VIENNA, Oct 13 (Reuters) - Austria's parliamentary election on Sunday involves three large parties polling above 20 percent and a host of smaller parties that polls show on roughly 6 percent or less, with 4 percent being the threshold for obtaining seats.
The frontrunner, the conservative People's Party, has been polling on roughly a third of the vote, and it is highly unlikely any party will obtain a majority. The winner will probably need to form a coalition with another large party to govern.
Below are policies of the three biggest parties in parliament, taken mainly from their campaign programmes.
PEOPLE'S PARTY (Conservative, junior coalition partner)
Leader: Foreign Minister Sebastian Kurz
Slogans: Now. Or Never!; This time, Kurz; Time for something new.
* Total tax cuts and extra spending of between 11.7 billion and 12.7 billion euros
* Cut income tax on annual earnings up to 60,000 euros
* Overhaul corporation tax so that retained profits are not taxed Cap basic welfare at 540 euros a month for refugees, below the standard amount of roughly 830-924 euros, to end after five years if that person has had a full-time job for 12 months
* Bar foreigners from receiving social benefits until they have lived in Austria legally for five years, with the above exception for refugees
* Cap average increases in public spending at the inflation rate
* A 1,500 euro "tax bonus" (reduction in income tax) per child
* Cut social charges paid by employers by 3 billion euros
* Within the European Union, push for:
- The EU to focus on "core competences", especially trade and securing external borders
- Streamlined structures and a smaller Commission
- The Commission's president to be directly elected
* Oppose introducing wealth or inheritance taxes
* Introduce a minimum wage of 1,500 euros a month
* Increase the number of referendums, setting aside one to two days a year on which they can be held
SOCIAL DEMOCRATS (Centre left, senior coalition partner)
Leader: Chancellor Christian Kern
Slogan: Get what you're entitled to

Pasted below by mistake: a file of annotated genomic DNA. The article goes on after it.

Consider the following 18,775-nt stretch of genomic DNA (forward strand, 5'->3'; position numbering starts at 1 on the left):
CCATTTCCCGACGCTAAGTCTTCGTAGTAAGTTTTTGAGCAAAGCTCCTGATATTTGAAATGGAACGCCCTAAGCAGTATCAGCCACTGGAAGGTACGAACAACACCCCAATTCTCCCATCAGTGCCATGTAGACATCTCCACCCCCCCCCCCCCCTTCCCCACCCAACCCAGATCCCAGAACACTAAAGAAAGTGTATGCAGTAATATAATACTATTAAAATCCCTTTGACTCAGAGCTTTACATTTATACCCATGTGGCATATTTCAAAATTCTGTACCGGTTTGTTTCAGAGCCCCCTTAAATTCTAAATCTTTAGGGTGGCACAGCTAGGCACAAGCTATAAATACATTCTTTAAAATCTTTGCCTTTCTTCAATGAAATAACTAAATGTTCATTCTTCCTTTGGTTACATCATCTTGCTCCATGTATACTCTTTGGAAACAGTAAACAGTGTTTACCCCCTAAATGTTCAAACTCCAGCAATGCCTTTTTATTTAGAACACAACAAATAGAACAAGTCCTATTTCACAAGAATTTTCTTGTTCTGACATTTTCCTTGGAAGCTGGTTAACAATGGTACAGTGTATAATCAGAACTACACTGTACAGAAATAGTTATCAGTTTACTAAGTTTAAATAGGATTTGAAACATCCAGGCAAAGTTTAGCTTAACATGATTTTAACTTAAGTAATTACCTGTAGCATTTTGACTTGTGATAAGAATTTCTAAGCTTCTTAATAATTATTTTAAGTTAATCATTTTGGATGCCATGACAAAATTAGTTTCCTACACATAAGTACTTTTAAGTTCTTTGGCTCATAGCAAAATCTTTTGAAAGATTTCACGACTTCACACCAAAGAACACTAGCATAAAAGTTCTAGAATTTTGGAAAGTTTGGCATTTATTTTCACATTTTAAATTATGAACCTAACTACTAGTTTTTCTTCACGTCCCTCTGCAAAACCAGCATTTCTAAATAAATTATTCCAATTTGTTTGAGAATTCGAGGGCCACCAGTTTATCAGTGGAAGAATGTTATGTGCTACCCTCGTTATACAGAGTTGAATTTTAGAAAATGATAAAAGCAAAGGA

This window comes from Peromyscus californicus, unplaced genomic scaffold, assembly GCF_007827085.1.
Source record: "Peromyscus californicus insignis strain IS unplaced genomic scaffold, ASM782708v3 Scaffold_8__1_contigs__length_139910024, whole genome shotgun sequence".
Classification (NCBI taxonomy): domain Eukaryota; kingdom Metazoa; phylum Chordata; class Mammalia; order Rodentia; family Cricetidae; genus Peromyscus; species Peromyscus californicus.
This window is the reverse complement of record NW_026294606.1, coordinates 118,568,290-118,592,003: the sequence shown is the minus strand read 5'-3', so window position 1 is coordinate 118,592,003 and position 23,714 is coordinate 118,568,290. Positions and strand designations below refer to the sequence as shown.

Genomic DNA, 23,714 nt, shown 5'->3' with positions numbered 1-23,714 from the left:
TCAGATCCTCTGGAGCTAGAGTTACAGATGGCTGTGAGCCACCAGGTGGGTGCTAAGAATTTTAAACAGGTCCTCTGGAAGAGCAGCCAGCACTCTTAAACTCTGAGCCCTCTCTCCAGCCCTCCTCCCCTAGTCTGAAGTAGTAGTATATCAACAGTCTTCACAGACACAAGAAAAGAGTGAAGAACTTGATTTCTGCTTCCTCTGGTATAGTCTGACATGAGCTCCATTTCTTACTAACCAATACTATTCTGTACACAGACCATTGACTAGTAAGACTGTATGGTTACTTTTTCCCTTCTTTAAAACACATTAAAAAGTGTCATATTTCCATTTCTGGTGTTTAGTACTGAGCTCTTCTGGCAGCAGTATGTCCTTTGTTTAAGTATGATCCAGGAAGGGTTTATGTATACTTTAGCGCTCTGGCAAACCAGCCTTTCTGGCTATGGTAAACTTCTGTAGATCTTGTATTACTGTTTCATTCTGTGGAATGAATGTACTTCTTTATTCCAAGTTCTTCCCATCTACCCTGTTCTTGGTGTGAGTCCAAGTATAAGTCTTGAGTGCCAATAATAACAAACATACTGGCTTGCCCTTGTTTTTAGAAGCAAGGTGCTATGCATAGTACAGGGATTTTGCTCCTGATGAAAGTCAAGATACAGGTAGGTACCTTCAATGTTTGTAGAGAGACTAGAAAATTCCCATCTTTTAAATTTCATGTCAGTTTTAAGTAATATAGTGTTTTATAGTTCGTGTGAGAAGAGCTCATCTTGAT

* Total tax cuts of 5.4 billion euros and spending increases of 4.4 billion euros
* Introduce a minimum wage of 1,500 euros a month net of tax
* Introduce a tax on inheritances of more than 1 billion euros to fund elderly care
* Reduce workers' income tax and employers' social charges
* Hire 5,000 more teachers and put 2,500 more police officers "on the streets"
* Prevent "a sell-off of Austrian high technology" and review takeovers of strategically important companies by firms from outside the European Union
* Obtain permission under EU rules to give workers already living in Austria priority for jobs in sectors with high unemployment
* Back "the rapid completion of (European) economic and monetary union".
* Support the establishment of a common European asylum system
FREEDOM PARTY (Far right, anti-immigration, in opposition)
Leader: Heinz-Christian Strache
Slogan: Austrians deserve fairness
* 12 billion euros in tax cuts, to benefit primarily "Those who make a contribution and families"
* "A tax model that leads to a smaller tax burden for those who have more children"
* Raise the minimum pension to 1,200 euros a month for people who have paid in for 40 years or more (from 1,000 euros)
* Shut certain sectors of the economy to non-EU workers
* Introduce a monthly minimum wage of 1,500 euros gross with no added "burden" to employers
* Bar foreigners from receiving social benefits until they have paid into the system for at least five years
* Hire more police and increase the defence budget "massively"
* Limit the proportion of foreign pupils per classroom
* Tougher sentences for sexual and violent crimes
* Deport foreign convicts to their home countries
* Strip former jihadists of their Austrian citizenship
* Push for Brussels to hand more powers back to member states
* Review the European Convention on Human Rights and potentially replace it with an "Austrian Convention on Human Rights
* Increase direct democracy based on the Swiss model, and make "veto referendums" possible to block parliamentary legislation
(Reporting by Francois Murphy; Editing by Alison Williams)